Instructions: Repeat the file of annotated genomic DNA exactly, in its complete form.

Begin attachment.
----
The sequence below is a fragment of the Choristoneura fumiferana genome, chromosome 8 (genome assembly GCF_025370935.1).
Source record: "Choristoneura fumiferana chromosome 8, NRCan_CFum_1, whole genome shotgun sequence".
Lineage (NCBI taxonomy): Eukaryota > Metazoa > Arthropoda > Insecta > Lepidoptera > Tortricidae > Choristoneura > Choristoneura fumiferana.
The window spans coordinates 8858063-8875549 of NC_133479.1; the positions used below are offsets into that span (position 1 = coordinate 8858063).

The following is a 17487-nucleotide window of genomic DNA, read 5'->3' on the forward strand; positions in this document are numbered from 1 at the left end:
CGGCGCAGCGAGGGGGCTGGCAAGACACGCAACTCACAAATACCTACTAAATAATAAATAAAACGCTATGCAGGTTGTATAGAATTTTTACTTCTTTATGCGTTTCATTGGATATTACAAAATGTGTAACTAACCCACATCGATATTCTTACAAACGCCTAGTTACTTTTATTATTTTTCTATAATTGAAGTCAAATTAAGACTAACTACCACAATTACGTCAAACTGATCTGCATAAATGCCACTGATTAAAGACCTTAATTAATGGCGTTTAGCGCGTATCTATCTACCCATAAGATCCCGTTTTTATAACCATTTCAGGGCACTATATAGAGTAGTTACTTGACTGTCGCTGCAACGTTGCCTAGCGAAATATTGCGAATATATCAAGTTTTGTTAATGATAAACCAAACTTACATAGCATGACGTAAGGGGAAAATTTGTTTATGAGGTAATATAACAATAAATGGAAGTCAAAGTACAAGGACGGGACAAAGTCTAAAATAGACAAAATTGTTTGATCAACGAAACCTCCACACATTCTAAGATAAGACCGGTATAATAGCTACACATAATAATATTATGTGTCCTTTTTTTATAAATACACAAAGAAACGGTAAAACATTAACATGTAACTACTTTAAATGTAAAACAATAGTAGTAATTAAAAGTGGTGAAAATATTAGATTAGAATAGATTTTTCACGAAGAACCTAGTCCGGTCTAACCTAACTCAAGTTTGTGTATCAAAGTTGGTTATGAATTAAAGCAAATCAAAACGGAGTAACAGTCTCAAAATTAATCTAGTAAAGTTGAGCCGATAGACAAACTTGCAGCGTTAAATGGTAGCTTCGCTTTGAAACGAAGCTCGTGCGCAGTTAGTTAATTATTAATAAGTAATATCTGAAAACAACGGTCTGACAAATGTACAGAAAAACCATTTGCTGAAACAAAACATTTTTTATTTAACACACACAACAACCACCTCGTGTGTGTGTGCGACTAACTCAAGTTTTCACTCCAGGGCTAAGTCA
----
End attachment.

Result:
The sequence below is a fragment of the Choristoneura fumiferana genome, chromosome 8 (genome assembly GCF_025370935.1).
Source record: "Choristoneura fumiferana chromosome 8, NRCan_CFum_1, whole genome shotgun sequence".
Lineage (NCBI taxonomy): Eukaryota > Metazoa > Arthropoda > Insecta > Lepidoptera > Tortricidae > Choristoneura > Choristoneura fumiferana.
The window spans coordinates 8858063-8875549 of NC_133479.1; the positions used below are offsets into that span (position 1 = coordinate 8858063).

The following is a 17487-nucleotide window of genomic DNA, read 5'->3' on the forward strand; positions in this document are numbered from 1 at the left end:
CGGCGCAGCGAGGGGGCTGGCAAGACACGCAACTCACAAATACCTACTAAATAATAAATAAAACGCTATGCAGGTTGTATAGAATTTTTACTTCTTTATGCGTTTCATTGGATATTACAAAATGTGTAACTAACCCACATCGATATTCTTACAAACGCCTAGTTACTTTTATTATTTTTCTATAATTGAAGTCAAATTAAGACTAACTACCACAATTACGTCAAACTGATCTGCATAAATGCCACTGATTAAAGACCTTAATTAATGGCGTTTAGCGCGTATCTATCTACCCATAAGATCCCGTTTTTATAACCATTTCAGGGCACTATATAGAGTAGTTACTTGACTGTCGCTGCAACGTTGCCTAGCGAAATATTGCGAATATATCAAGTTTTGTTAATGATAAACCAAACTTACATAGCATGACGTAAGGGGAAAATTTGTTTATGAGGTAATATAACAATAAATGGAAGTCAAAGTACAAGGACGGGACAAAGTCTAAAATAGACAAAATTGTTTGATCAACGAAACCTCCACACATTCTAAGATAAGACCGGTATAATAGCTACACATAATAATATTATGTGTCCTTTTTTTATAAATACACAAAGAAACGGTAAAACATTAACATGTAACTACTTTAAATGTAAAACAATAGTAGTAATTAAAAGTGGTGAAAATATTAGATTAGAATAGATTTTTCACGAAGAACCTAGTCCGGTCTAACCTAACTCAAGTTTGTGTATCAAAGTTGGTTATGAATTAAAGCAAATCAAAACGGAGTAACAGTCTCAAAATTAATCTAGTAAAGTTGAGCCGATAGACAAACTTGCAGCGTTAAATGGTAGCTTCGCTTTGAAACGAAGCTCGTGCGCAGTTAGTTAATTATTAATAAGTAATATCTGAAAACAACGGTCTGACAAATGTACAGAAAAACCATTTGCTGAAACAAAACATTTTTTATTTAACACACACAACAACCACCTCGTGTGTGTGTGCGACTAACTCAAGTTTTCACTCCAGGGCTAAGTCA